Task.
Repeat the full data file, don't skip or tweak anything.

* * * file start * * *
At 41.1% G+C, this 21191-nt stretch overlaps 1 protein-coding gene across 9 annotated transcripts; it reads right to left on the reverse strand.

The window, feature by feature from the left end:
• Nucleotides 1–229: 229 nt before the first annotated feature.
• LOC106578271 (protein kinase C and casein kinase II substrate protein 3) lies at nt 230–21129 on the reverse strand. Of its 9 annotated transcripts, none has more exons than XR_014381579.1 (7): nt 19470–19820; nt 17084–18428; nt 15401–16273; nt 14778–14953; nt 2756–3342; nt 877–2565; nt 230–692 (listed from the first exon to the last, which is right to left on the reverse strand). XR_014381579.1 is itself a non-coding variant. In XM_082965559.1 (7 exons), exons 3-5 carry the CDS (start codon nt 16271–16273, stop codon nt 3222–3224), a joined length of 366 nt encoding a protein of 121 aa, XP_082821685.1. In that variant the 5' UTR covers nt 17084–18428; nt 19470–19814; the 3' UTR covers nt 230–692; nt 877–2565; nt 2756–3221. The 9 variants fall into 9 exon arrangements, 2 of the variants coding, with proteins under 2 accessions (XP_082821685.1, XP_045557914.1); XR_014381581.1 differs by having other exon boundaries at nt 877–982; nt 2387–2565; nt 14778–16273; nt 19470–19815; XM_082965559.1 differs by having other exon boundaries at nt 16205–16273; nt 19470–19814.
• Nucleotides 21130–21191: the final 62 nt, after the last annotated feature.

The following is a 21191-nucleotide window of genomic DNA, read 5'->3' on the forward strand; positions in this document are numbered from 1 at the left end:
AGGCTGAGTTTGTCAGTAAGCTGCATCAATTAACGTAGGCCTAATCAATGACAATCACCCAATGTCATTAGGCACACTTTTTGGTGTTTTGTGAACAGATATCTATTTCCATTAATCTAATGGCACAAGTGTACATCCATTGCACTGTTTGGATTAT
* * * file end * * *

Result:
At 41.1% G+C, this 21191-nt stretch overlaps 1 protein-coding gene across 9 annotated transcripts; it reads right to left on the reverse strand.

The window, feature by feature from the left end:
• Nucleotides 1–229: 229 nt before the first annotated feature.
• LOC106578271 (protein kinase C and casein kinase II substrate protein 3) lies at nt 230–21129 on the reverse strand. Of its 9 annotated transcripts, none has more exons than XR_014381579.1 (7): nt 19470–19820; nt 17084–18428; nt 15401–16273; nt 14778–14953; nt 2756–3342; nt 877–2565; nt 230–692 (listed from the first exon to the last, which is right to left on the reverse strand). XR_014381579.1 is itself a non-coding variant. In XM_082965559.1 (7 exons), exons 3-5 carry the CDS (start codon nt 16271–16273, stop codon nt 3222–3224), a joined length of 366 nt encoding a protein of 121 aa, XP_082821685.1. In that variant the 5' UTR covers nt 17084–18428; nt 19470–19814; the 3' UTR covers nt 230–692; nt 877–2565; nt 2756–3221. The 9 variants fall into 9 exon arrangements, 2 of the variants coding, with proteins under 2 accessions (XP_082821685.1, XP_045557914.1); XR_014381581.1 differs by having other exon boundaries at nt 877–982; nt 2387–2565; nt 14778–16273; nt 19470–19815; XM_082965559.1 differs by having other exon boundaries at nt 16205–16273; nt 19470–19814.
• Nucleotides 21130–21191: the final 62 nt, after the last annotated feature.

The following is a 21191-nucleotide window of genomic DNA, read 5'->3' on the forward strand; positions in this document are numbered from 1 at the left end:
AGGCTGAGTTTGTCAGTAAGCTGCATCAATTAACGTAGGCCTAATCAATGACAATCACCCAATGTCATTAGGCACACTTTTTGGTGTTTTGTGAACAGATATCTATTTCCATTAATCTAATGGCACAAGTGTACATCCATTGCACTGTTTGGATTAT